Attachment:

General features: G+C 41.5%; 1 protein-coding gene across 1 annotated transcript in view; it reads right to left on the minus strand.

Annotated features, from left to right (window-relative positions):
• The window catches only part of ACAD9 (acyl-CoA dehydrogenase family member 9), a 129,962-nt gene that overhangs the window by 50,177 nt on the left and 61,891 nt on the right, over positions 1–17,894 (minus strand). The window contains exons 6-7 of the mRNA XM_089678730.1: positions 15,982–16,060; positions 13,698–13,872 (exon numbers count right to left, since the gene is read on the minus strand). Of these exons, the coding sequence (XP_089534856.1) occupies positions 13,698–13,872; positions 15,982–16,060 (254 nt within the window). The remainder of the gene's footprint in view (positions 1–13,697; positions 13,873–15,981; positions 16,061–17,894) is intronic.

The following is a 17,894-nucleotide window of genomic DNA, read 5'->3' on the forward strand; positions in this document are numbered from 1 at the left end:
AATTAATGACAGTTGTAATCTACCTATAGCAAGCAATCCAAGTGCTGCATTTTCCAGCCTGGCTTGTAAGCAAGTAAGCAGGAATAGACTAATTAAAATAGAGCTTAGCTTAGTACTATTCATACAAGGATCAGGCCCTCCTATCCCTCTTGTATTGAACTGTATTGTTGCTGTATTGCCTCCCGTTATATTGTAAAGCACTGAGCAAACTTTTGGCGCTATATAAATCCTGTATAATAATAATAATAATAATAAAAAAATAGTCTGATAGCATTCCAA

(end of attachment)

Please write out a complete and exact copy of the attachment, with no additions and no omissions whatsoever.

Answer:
General features: G+C 41.5%; 1 protein-coding gene across 1 annotated transcript in view; it reads right to left on the minus strand.

Annotated features, from left to right (window-relative positions):
• The window catches only part of ACAD9 (acyl-CoA dehydrogenase family member 9), a 129,962-nt gene that overhangs the window by 50,177 nt on the left and 61,891 nt on the right, over positions 1–17,894 (minus strand). The window contains exons 6-7 of the mRNA XM_089678730.1: positions 15,982–16,060; positions 13,698–13,872 (exon numbers count right to left, since the gene is read on the minus strand). Of these exons, the coding sequence (XP_089534856.1) occupies positions 13,698–13,872; positions 15,982–16,060 (254 nt within the window). The remainder of the gene's footprint in view (positions 1–13,697; positions 13,873–15,981; positions 16,061–17,894) is intronic.

The following is a 17,894-nucleotide window of genomic DNA, read 5'->3' on the forward strand; positions in this document are numbered from 1 at the left end:
AATTAATGACAGTTGTAATCTACCTATAGCAAGCAATCCAAGTGCTGCATTTTCCAGCCTGGCTTGTAAGCAAGTAAGCAGGAATAGACTAATTAAAATAGAGCTTAGCTTAGTACTATTCATACAAGGATCAGGCCCTCCTATCCCTCTTGTATTGAACTGTATTGTTGCTGTATTGCCTCCCGTTATATTGTAAAGCACTGAGCAAACTTTTGGCGCTATATAAATCCTGTATAATAATAATAATAATAATAAAAAAATAGTCTGATAGCATTCCAA